1604Nevertheless, some features from other approaches are undeniably convenient;
1605\CFA attempts to adapt these features to the C paradigm.
1606
1607
1608\subsection{Alternative Declaration Syntax}
1609
1610C declaration syntax is notoriously confusing and error prone.
1611For example, many C programmers are confused by a declaration as simple as:
1612\begin{cquote}
1613\lstDeleteShortInline@%
1614\begin{tabular}{@{}ll@{}}
1615\begin{cfa}
1616int * x[5]
1617\end{cfa}
1618&
1619\raisebox{-0.75\totalheight}{\input{Cdecl}}
1620\end{tabular}
1621\lstMakeShortInline@%
1622\end{cquote}
1623Is this an array of 5 pointers to integers or a pointer to an array of 5 integers?
1624If there is any doubt, it implies productivity and safety issues even for basic programs.
1625Another example of confusion results from the fact that a function name and its parameters are embedded within the return type, mimicking the way the return value is used at the function's call site.
1626For example, a function returning a pointer to an array of integers is defined and used in the following way:
1627\begin{cfa}
1628int `(*`f`())[`5`]` {...};                                      $\C{// definition}$
1629 ... `(*`f`())[`3`]` += 1;                                      $\C{// usage}$
1630\end{cfa}
1631Essentially, the return type is wrapped around the function name in successive layers (like an onion).
1632While attempting to make the two contexts consistent is a laudable goal, it has not worked out in practice.
1633
1634\CFA provides its own type, variable and function declarations, using a different syntax~\cite[pp.~856--859]{Buhr94a}.
1635The new declarations place qualifiers to the left of the base type, while C declarations place qualifiers to the right.
1636The qualifiers have the same meaning but are ordered left to right to specify a variable's type.
1637\begin{cquote}
1638\lstDeleteShortInline@%
1639\begin{tabular}{@{}l@{\hspace{2\parindentlnth}}l@{\hspace{2\parindentlnth}}l@{}}
1640\multicolumn{1}{@{}c@{\hspace{2\parindentlnth}}}{\textbf{\CFA}} & \multicolumn{1}{c@{}}{\textbf{C}}     \\
1641\begin{cfa}
1642`[5] *` int x1;
1643`* [5]` int x2;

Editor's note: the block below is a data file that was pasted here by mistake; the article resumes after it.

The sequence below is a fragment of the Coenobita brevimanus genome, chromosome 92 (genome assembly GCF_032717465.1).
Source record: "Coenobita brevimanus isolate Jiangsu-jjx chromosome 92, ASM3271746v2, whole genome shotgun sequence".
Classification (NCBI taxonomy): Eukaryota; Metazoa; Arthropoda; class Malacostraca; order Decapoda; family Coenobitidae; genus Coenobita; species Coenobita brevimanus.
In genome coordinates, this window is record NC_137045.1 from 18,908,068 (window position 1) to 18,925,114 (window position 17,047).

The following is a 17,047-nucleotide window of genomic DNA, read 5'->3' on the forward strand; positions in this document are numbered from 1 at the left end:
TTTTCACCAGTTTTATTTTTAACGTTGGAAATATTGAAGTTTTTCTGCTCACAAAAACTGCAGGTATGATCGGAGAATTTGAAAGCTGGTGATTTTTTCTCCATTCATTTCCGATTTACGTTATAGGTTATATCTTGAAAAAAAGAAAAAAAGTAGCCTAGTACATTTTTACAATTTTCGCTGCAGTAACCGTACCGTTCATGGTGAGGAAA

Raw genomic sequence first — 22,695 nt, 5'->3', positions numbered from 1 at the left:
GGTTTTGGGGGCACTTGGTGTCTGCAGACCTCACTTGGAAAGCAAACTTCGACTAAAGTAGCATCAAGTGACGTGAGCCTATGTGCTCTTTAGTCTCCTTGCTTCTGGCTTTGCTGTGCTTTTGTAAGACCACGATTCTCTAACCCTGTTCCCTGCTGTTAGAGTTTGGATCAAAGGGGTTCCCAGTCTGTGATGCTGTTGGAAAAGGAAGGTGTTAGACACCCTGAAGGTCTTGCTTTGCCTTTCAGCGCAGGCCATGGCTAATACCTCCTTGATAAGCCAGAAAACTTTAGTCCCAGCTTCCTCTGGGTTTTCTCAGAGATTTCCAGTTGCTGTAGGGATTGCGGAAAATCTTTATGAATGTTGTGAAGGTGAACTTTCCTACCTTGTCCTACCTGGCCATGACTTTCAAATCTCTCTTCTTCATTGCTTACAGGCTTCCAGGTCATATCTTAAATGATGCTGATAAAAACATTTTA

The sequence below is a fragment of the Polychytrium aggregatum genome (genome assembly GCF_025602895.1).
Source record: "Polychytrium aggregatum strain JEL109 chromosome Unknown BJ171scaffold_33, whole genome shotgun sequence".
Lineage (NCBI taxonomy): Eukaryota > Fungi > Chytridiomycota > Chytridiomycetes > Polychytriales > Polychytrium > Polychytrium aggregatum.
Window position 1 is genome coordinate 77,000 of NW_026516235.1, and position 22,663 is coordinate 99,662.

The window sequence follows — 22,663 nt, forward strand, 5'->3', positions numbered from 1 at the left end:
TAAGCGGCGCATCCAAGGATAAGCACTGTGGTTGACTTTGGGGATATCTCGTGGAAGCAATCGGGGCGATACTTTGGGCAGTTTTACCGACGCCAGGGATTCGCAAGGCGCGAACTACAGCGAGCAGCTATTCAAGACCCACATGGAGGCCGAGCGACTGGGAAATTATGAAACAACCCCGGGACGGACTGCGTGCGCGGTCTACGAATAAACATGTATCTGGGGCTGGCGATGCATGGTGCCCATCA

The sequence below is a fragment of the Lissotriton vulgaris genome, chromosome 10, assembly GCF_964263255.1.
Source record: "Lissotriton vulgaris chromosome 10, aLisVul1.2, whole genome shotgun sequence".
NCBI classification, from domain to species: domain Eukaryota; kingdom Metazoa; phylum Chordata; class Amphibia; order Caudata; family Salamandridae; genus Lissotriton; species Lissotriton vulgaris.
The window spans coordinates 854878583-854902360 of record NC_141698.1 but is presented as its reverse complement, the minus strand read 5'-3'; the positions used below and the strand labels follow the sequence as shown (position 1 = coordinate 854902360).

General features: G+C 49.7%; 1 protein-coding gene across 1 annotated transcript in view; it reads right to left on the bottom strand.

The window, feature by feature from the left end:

1644`[* [5] int]` f( int p );
1645\end{cfa}
1646&
1647\begin{cfa}
1648int `*` x1 `[5]`;
1649int `(*`x2`)[5]`;
1650`int (*`f( int p )`)[5]`;
1651\end{cfa}
1652&
1653\begin{cfa}
1654// array of 5 pointers to int
1655// pointer to array of 5 int
1656// function returning pointer to array of 5 int and taking int
1657\end{cfa}
1658\end{tabular}
1659\lstMakeShortInline@%
1660\end{cquote}
1661The only exception is bit field specification, which always appear to the right of the base type.
1662% Specifically, the character @*@ is used to indicate a pointer, square brackets @[@\,@]@ are used to represent an array or function return value, and parentheses @()@ are used to indicate a function parameter.
1663However, unlike C, \CFA type declaration tokens are distributed across all variables in the declaration list.
1664For instance, variables @x@ and @y@ of type pointer to integer are defined in \CFA as follows:
1665\begin{cquote}
1666\lstDeleteShortInline@%
1667\begin{tabular}{@{}l@{\hspace{2\parindentlnth}}l@{}}
1668\multicolumn{1}{@{}c@{\hspace{2\parindentlnth}}}{\textbf{\CFA}} & \multicolumn{1}{c@{}}{\textbf{C}}     \\
1669\begin{cfa}
1670`*` int x, y;
1671int z;
1672\end{cfa}
1673&
1674\begin{cfa}
1675int `*`x, `*`y, z;
1676
1677\end{cfa}
1678\end{tabular}
1679\lstMakeShortInline@%
1680\end{cquote}
1681% The downside of the \CFA semantics is the need to separate regular and pointer declarations.
1682The separation of regular and pointer declarations by \CFA declarations enforces greater clarity with only slightly more syntax.
1683
1684\begin{comment}
1685Other examples are:
1686\begin{cquote}
1687\lstDeleteShortInline@%
1688\begin{tabular}{@{}l@{\hspace{2\parindentlnth}}l@{\hspace{2\parindentlnth}}l@{}}
1689\multicolumn{1}{@{}c@{\hspace{2\parindentlnth}}}{\textbf{\CFA}} & \multicolumn{1}{c@{\hspace{2\parindentlnth}}}{\textbf{C}}     \\
1690\begin{cfa}
1691[ 5 ] int z;
1692[ 5 ] * char w;
1693* [ 5 ] double v;
1694struct s {
1695        int f0:3;